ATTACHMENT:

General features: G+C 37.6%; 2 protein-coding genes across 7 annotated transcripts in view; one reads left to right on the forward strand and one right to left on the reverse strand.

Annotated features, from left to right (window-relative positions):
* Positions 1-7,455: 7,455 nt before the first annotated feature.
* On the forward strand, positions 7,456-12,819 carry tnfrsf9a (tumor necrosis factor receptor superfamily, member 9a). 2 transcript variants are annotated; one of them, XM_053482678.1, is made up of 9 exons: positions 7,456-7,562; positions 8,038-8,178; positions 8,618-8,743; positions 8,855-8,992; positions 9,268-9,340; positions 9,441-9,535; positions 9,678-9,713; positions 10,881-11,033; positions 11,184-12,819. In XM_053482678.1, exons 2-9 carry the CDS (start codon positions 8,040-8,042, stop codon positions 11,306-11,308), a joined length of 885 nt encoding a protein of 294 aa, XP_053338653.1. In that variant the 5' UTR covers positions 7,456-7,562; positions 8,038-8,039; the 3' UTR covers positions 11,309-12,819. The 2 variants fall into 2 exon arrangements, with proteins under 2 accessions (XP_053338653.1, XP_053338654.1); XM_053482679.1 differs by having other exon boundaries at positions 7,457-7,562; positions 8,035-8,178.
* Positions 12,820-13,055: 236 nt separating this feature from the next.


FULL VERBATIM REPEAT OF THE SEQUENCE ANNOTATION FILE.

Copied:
General features: G+C 37.6%; 2 protein-coding genes across 7 annotated transcripts in view; one reads left to right on the forward strand and one right to left on the reverse strand.

Annotated features, from left to right (window-relative positions):
* Positions 1-7,455: 7,455 nt before the first annotated feature.
* On the forward strand, positions 7,456-12,819 carry tnfrsf9a (tumor necrosis factor receptor superfamily, member 9a). 2 transcript variants are annotated; one of them, XM_053482678.1, is made up of 9 exons: positions 7,456-7,562; positions 8,038-8,178; positions 8,618-8,743; positions 8,855-8,992; positions 9,268-9,340; positions 9,441-9,535; positions 9,678-9,713; positions 10,881-11,033; positions 11,184-12,819. In XM_053482678.1, exons 2-9 carry the CDS (start codon positions 8,040-8,042, stop codon positions 11,306-11,308), a joined length of 885 nt encoding a protein of 294 aa, XP_053338653.1. In that variant the 5' UTR covers positions 7,456-7,562; positions 8,038-8,039; the 3' UTR covers positions 11,309-12,819. The 2 variants fall into 2 exon arrangements, with proteins under 2 accessions (XP_053338653.1, XP_053338654.1); XM_053482679.1 differs by having other exon boundaries at positions 7,457-7,562; positions 8,035-8,178.
* Positions 12,820-13,055: 236 nt separating this feature from the next.